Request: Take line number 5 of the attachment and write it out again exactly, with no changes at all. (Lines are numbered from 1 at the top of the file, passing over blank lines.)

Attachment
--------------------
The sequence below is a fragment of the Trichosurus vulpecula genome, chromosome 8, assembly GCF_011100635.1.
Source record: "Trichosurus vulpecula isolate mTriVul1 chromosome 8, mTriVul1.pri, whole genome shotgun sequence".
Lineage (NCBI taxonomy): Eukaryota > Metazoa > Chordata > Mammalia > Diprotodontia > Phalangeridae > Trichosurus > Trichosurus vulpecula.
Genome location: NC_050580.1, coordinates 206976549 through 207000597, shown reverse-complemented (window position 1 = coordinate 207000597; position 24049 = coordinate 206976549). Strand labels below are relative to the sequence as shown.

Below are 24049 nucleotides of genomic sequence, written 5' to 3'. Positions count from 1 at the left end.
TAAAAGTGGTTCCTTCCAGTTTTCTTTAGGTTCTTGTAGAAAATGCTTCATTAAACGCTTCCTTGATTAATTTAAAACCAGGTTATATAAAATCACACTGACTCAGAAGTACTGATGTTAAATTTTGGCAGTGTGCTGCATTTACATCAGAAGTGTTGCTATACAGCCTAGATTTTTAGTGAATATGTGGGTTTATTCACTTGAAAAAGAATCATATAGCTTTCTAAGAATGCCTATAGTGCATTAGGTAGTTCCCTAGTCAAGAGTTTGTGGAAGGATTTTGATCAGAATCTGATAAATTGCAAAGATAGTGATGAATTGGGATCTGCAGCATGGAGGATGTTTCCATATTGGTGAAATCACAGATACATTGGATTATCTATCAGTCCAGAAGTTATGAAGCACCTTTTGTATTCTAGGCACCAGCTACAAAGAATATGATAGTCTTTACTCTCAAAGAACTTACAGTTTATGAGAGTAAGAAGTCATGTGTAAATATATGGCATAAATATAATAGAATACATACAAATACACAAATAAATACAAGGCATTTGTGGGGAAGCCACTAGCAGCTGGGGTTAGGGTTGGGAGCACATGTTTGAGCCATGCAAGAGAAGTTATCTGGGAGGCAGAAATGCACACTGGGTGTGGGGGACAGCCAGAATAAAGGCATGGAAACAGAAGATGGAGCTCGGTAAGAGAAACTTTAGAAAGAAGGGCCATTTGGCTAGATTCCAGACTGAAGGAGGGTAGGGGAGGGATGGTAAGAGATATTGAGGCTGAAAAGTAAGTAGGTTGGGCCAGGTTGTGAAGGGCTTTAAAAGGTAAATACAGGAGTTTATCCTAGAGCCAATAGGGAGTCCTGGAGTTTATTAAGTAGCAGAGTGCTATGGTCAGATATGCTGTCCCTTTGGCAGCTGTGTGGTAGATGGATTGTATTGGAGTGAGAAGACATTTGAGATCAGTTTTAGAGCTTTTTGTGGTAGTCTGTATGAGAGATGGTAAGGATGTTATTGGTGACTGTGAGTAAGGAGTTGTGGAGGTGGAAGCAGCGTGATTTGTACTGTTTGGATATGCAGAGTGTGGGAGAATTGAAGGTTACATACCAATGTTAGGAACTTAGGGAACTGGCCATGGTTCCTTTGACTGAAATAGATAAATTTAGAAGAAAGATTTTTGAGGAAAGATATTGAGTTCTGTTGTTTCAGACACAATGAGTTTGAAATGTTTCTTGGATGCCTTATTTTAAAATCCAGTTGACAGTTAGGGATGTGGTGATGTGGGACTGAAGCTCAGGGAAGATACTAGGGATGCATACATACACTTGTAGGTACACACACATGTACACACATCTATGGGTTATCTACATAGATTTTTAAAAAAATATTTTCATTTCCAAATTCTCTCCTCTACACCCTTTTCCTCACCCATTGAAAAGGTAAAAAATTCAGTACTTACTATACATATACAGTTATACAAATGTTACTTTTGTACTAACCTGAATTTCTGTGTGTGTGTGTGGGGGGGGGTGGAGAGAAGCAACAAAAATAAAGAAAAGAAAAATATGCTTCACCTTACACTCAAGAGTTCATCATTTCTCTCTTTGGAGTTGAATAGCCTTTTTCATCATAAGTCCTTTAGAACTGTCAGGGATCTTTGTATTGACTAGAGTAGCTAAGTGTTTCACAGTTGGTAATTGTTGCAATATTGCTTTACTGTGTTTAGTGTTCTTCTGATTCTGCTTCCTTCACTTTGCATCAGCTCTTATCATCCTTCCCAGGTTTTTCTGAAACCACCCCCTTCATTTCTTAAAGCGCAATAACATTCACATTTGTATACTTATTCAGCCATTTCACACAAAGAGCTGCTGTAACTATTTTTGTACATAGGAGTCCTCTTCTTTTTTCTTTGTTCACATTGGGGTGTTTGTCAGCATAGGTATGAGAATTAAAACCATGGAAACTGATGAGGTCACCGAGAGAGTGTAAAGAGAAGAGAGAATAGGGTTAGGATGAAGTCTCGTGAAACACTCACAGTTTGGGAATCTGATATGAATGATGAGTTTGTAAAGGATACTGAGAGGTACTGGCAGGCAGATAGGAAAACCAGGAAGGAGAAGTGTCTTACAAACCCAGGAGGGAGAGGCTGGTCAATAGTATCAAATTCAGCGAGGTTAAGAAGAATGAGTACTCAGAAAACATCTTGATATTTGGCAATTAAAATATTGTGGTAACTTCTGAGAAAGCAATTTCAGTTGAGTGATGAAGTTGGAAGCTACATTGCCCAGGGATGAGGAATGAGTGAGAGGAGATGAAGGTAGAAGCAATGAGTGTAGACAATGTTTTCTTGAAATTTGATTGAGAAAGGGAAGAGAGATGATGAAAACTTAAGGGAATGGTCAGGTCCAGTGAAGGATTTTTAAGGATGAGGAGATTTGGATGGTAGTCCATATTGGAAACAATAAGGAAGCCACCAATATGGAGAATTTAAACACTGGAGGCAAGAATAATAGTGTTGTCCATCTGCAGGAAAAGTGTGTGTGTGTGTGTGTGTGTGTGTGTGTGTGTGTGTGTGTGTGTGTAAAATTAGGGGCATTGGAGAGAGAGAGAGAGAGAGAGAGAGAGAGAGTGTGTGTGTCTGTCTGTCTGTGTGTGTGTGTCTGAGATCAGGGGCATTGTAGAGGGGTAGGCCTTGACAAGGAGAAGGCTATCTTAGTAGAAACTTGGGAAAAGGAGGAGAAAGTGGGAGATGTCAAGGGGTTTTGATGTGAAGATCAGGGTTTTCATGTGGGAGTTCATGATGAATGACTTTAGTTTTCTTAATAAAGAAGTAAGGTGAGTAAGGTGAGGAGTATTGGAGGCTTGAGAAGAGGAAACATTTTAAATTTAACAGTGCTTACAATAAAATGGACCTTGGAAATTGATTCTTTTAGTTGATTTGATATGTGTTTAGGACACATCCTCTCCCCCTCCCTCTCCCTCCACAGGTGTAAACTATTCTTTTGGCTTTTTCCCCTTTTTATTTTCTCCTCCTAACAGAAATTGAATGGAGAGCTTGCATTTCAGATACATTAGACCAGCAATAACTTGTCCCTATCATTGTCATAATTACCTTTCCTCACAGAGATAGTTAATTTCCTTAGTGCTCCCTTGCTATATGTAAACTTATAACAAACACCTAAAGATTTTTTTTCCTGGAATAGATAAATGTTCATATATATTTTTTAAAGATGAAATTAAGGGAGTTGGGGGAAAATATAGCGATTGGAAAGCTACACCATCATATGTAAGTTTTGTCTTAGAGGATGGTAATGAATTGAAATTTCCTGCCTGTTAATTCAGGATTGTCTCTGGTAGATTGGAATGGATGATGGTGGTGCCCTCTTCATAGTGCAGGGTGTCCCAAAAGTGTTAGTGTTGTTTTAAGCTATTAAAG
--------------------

Below are 24049 nucleotides of genomic sequence, written 5' to 3'. Positions count from 1 at the left end.